California (4,322 m) – Largest Volcano by Volume in North America
Mount Shasta is an immense, dormant stratavolcano and one of the tallest peaks in the state of California. One of the most active volcanoes in the western United States, it erupts on average every six centuries, with the last eruption being about two hundred years ago. Shasta is one of the tallest mountains in the Cascades range and one of the most visually distinct in California.
The area around Shasta has been inhabited by Nativa American tribes for thousands of years. The mountain was deemed to be sacred by local Klamath tribesmen. European explorers arrived in the area in the early 1800s, though it is possible that French explorers witnessed the last eruption in 1786. Shasta became famous thanks to its proximity to the rich fields of the 1849 Gold Rush. The mountain was first scaled in 1877.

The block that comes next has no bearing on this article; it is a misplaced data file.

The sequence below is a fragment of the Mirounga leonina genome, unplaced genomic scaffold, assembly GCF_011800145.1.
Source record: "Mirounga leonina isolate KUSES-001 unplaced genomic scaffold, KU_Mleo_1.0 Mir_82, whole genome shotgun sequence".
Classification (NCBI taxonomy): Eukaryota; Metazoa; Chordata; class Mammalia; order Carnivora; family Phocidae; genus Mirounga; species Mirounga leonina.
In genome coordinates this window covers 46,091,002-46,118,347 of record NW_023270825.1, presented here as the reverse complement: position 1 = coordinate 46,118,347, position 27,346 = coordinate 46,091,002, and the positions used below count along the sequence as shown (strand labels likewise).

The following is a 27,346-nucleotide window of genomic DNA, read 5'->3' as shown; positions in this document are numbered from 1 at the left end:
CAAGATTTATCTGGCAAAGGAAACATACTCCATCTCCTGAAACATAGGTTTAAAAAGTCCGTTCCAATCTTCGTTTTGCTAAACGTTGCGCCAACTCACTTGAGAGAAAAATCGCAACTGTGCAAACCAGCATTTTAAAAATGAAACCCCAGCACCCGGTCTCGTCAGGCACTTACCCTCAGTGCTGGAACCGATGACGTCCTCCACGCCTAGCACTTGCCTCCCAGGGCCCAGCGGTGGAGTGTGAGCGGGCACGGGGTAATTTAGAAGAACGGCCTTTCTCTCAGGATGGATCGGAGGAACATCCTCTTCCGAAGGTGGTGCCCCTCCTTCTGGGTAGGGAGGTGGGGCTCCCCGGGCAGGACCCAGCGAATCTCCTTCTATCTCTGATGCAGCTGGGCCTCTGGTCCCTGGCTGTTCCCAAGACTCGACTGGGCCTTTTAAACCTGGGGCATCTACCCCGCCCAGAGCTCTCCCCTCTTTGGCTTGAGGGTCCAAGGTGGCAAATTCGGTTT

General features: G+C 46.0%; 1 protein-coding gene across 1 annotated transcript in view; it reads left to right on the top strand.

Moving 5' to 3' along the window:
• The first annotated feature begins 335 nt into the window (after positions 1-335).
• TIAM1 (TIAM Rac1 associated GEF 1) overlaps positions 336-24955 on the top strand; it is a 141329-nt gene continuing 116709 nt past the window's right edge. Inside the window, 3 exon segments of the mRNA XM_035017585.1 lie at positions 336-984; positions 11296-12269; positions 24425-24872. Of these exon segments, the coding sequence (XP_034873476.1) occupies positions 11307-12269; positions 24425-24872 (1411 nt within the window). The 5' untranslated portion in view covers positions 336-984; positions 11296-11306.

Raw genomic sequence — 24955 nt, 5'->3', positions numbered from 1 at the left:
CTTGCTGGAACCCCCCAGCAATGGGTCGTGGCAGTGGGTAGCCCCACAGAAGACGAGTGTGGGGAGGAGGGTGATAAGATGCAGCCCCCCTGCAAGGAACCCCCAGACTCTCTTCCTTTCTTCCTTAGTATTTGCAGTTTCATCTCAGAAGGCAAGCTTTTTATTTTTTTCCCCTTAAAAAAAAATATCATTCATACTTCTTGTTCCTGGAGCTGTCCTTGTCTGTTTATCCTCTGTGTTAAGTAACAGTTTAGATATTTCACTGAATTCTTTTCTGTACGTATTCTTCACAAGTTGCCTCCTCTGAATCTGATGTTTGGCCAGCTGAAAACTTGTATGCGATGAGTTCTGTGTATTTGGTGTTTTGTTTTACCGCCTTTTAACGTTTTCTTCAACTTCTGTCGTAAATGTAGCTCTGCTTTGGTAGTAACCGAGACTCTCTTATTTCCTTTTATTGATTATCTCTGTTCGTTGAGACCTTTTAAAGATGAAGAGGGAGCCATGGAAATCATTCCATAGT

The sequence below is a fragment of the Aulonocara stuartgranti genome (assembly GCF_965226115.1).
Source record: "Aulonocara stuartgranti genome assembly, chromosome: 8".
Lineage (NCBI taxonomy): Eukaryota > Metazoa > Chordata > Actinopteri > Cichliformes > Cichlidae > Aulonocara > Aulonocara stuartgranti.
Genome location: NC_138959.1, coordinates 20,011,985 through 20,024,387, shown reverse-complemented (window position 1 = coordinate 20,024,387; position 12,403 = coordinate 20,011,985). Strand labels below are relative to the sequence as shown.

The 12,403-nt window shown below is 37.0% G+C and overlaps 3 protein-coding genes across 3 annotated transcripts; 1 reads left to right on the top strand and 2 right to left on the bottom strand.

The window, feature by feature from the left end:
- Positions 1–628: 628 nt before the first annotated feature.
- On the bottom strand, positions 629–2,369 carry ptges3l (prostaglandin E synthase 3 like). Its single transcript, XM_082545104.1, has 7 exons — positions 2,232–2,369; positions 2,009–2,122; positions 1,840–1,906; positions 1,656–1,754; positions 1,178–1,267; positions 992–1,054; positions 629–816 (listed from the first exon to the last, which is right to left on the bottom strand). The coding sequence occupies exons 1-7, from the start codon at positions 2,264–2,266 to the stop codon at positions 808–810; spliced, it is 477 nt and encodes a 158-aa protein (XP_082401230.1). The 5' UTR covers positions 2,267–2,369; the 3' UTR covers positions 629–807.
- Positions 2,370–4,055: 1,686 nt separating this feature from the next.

Mount Shasta has been a popular wilderness destination ever since the arrival of the railroads in the late 19th century. Although located in an isolated part of Northern California, Shasta is extremely accessible thanks to its proximity to I-5 just a few miles away. The gateway to Mount Shasta is the town of the same name, approximately 200 miles north of Sacramento, the closest major city.